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  Border Collie Behavior -
 
 
Border Collie Behavior
 
Border Collies are highly intelligent dogs. Their brains in combination with their high energy level can sometimes get them in trouble, especially if left unattended. This section of All Border Collies has information on what you can do to manage certain undesirable habits your Border Collie may develop. If you have a specific question that is not covered here feel free to e-mail it to us.

How to prevent many problems!

Border Collies and Nipping

Links to Other Sites

Separation Anxiety in Dogs - written by Ron Hines DVM PhD

Border Collies and Cats - written by bcrescue.org

Digging and Other Obsessive Behaviors - written by bcrescue.org


How to prevent many problems! -

Border Collies are very energetic and active dogs that can easily become bored and destructive if not givin the exercise and stimulation they need. You should give your Border Collie a chance to exercise at least  2 hours a day. This means long walks/jogging, going to the park, playing fetch, etc. Ideally your Border Collie should also have another outlet for its energy, be it herding, agility, etc. It is also important that your Border Collie gets a lot of mental stimulation. A few 10 minute training sessions a day will help to prevent destructive behavioral issues.

Nipping

This is not bad behavior. Undesirable, yes, but perfectly natural for a BC.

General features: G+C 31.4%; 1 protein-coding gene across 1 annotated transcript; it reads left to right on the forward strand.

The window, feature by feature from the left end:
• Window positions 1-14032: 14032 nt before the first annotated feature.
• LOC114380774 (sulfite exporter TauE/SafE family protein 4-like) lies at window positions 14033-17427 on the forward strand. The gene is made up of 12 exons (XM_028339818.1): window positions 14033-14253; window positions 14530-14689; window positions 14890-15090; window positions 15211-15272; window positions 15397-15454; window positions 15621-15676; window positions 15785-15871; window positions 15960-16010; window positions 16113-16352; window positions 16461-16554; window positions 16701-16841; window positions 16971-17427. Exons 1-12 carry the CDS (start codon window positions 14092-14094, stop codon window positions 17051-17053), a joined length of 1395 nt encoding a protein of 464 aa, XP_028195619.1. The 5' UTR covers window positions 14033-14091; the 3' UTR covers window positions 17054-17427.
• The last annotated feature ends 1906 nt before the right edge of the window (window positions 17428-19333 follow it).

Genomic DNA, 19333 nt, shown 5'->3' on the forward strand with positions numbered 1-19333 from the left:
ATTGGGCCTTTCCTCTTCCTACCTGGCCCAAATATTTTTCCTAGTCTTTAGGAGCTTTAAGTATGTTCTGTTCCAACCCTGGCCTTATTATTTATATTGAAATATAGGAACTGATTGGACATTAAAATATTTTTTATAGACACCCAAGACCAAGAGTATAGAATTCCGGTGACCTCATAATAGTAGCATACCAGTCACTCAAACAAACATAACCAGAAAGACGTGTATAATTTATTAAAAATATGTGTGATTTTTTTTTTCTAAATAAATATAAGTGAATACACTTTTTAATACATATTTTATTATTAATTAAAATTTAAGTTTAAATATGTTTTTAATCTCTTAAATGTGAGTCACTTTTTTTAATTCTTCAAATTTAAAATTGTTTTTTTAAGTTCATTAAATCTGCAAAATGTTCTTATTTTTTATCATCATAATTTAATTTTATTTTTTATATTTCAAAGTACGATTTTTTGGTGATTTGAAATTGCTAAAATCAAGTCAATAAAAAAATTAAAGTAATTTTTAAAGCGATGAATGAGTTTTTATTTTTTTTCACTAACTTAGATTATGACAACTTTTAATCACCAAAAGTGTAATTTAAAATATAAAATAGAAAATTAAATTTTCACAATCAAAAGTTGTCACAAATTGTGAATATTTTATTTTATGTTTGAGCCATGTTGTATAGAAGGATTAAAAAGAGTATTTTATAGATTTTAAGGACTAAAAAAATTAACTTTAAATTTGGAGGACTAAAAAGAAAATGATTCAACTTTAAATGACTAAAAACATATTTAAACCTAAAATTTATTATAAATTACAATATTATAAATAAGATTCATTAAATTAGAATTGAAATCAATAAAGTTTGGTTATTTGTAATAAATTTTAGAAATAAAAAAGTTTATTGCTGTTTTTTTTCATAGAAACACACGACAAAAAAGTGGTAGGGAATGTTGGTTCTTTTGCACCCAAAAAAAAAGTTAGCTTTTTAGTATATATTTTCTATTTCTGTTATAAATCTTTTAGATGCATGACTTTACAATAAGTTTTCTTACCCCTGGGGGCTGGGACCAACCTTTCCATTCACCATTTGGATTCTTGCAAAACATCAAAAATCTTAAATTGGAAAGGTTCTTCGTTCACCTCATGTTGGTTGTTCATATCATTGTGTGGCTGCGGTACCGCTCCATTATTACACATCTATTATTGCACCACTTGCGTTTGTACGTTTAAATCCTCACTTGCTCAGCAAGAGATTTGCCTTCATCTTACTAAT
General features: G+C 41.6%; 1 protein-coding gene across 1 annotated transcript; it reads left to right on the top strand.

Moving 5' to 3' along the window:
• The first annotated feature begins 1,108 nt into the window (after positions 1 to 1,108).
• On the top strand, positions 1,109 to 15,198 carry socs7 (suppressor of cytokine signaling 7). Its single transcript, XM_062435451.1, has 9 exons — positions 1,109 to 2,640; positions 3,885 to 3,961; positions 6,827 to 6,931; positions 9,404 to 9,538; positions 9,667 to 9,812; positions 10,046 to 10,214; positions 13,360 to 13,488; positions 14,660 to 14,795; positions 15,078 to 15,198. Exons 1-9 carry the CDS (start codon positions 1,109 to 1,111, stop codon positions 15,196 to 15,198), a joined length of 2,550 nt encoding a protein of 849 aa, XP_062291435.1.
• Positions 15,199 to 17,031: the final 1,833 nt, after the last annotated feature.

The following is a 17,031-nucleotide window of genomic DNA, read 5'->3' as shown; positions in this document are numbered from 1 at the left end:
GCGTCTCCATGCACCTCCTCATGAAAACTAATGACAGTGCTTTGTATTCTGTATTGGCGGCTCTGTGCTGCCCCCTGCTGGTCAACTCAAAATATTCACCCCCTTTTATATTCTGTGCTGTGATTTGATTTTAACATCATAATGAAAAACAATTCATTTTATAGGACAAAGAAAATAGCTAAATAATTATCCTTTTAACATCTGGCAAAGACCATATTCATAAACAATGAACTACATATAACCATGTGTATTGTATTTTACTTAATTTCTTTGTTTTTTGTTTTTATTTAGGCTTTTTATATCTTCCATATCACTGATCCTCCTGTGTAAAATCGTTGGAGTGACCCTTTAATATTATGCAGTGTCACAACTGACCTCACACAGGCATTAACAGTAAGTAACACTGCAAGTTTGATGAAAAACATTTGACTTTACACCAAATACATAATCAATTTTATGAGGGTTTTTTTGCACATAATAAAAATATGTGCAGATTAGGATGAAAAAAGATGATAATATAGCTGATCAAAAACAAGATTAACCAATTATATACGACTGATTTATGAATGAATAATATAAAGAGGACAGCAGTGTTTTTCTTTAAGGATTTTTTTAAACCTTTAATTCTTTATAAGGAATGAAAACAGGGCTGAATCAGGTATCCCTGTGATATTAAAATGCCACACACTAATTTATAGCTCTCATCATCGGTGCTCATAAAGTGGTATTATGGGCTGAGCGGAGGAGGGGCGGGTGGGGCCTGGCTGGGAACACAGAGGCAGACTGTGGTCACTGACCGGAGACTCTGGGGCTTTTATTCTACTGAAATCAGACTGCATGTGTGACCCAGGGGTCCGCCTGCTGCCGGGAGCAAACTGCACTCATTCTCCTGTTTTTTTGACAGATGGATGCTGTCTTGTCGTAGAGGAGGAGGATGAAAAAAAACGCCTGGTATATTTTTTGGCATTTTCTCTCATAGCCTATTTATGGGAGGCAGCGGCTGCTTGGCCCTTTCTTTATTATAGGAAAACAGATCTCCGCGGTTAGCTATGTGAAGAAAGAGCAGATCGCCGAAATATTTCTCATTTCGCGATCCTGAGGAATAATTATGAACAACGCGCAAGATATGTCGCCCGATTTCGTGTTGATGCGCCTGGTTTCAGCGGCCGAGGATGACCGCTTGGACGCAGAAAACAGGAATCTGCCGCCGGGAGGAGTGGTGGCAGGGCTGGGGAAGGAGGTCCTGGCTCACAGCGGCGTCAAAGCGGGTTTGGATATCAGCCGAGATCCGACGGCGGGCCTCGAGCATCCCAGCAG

It does not necessarily imply that the dog is dangerous or suffering from behavioral problems. The dog is merely doing what it has been bred to do in a situation where its instincts are out of place.

If the dog is not getting its way with the animals (or humans) it is attempting to control it will re-enforce its will by diving in and nipping at the heels of stock. In working sheepdogs this behavior is controlled but is not discouraged as it is sometimes necessary to encourage stubborn stock to move in the direction required. In the formal discipline of sheepdog trials it is frowned upon - dogs are supposed to be able to move the sheep by 'eye' alone - but even the best may grip when frustrated.

A willful Border Collie may nip out at arms, ankles or the back of the legs. This may also occur when a normally sound dog becomes over stimulated and excited.

Training may help control this but success will depend on the strength of the dogs instinct. In most cases nipping will remain an unpredictable part of the dogs behavior all its life.

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